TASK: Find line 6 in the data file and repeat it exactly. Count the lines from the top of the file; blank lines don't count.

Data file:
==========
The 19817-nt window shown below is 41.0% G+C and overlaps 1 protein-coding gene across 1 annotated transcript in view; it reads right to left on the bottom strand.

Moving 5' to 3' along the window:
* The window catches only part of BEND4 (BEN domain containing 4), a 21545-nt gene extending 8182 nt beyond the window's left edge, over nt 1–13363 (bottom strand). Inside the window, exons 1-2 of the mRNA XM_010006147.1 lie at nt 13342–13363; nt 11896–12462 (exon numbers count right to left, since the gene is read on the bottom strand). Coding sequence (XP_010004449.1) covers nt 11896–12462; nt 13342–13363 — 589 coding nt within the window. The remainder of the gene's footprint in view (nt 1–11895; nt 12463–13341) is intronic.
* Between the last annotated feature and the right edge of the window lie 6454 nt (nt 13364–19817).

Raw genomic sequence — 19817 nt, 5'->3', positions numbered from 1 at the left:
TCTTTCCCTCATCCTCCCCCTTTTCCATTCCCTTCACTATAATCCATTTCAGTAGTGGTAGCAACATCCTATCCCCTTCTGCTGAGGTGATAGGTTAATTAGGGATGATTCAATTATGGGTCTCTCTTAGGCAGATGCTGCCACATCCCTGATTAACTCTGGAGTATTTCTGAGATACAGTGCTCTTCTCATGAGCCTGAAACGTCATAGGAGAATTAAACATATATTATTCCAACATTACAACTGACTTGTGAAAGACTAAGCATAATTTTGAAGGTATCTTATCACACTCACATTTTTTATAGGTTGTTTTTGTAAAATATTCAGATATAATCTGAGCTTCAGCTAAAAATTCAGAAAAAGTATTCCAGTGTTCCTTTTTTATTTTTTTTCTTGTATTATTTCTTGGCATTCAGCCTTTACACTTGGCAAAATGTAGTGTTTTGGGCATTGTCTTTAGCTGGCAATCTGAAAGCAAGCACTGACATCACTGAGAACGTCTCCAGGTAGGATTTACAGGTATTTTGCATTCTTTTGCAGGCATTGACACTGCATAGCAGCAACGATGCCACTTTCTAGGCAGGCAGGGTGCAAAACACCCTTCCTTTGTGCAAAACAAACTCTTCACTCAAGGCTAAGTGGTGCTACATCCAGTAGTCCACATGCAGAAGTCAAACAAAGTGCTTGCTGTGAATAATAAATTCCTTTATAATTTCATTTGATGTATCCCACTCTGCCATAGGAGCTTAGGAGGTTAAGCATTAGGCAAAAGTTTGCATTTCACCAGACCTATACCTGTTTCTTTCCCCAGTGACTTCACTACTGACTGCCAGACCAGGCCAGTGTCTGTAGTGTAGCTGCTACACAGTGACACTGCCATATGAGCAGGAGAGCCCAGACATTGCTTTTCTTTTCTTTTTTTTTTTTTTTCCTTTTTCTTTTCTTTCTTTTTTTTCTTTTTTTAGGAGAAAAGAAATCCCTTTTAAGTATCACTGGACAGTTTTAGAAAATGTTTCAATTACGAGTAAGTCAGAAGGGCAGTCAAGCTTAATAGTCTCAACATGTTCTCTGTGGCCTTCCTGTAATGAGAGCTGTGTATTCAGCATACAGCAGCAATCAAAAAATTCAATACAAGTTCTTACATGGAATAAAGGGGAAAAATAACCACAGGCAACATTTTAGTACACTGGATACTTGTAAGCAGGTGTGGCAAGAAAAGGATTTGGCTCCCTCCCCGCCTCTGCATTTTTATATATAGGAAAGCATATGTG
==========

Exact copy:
TCTTTCCCTCATCCTCCCCCTTTTCCATTCCCTTCACTATAATCCATTTCAGTAGTGGTAGCAACATCCTATCCCCTTCTGCTGAGGTGATAGGTTAATTAGGGATGATTCAATTATGGGTCTCTCTTAGGCAGATGCTGCCACATCCCTGATTAACTCTGGAGTATTTCTGAGATACAGTGCTCTTCTCATGAGCCTGAAACGTCATAGGAGAATTAAACATATATTATTCCAACATTACAACTGACTTGTGAAAGACTAAGCATAATTTTGAAGGTATCTTATCACACTCACATTTTTTATAGGTTGTTTTTGTAAAATATTCAGATATAATCTGAGCTTCAGCTAAAAATTCAGAAAAAGTATTCCAGTGTTCCTTTTTTATTTTTTTTCTTGTATTATTTCTTGGCATTCAGCCTTTACACTTGGCAAAATGTAGTGTTTTGGGCATTGTCTTTAGCTGGCAATCTGAAAGCAAGCACTGACATCACTGAGAACGTCTCCAGGTAGGATTTACAGGTATTTTGCATTCTTTTGCAGGCATTGACACTGCATAGCAGCAACGATGCCACTTTCTAGGCAGGCAGGGTGCAAAACACCCTTCCTTTGTGCAAAACAAACTCTTCACTCAAGGCTAAGTGGTGCTACATCCAGTAGTCCACATGCAGAAGTCAAACAAAGTGCTTGCTGTGAATAATAAATTCCTTTATAATTTCATTTGATGTATCCCACTCTGCCATAGGAGCTTAGGAGGTTAAGCATTAGGCAAAAGTTTGCATTTCACCAGACCTATACCTGTTTCTTTCCCCAGTGACTTCACTACTGACTGCCAGACCAGGCCAGTGTCTGTAGTGTAGCTGCTACACAGTGACACTGCCATATGAGCAGGAGAGCCCAGACATTGCTTTTCTTTTCTTTTTTTTTTTTTTTCCTTTTTCTTTTCTTTCTTTTTTTTCTTTTTTTAGGAGAAAAGAAATCCCTTTTAAGTATCACTGGACAGTTTTAGAAAATGTTTCAATTACGAGTAAGTCAGAAGGGCAGTCAAGCTTAATAGTCTCAACATGTTCTCTGTGGCCTTCCTGTAATGAGAGCTGTGTATTCAGCATACAGCAGCAATCAAAAAATTCAATACAAGTTCTTACATGGAATAAAGGGGAAAAATAACCACAGGCAACATTTTAGTACACTGGATACTTGTAAGCAGGTGTGGCAAGAAAAGGATTTGGCTCCCTCCCCGCCTCTGCATTTTTATATATAGGAAAGCATATGTG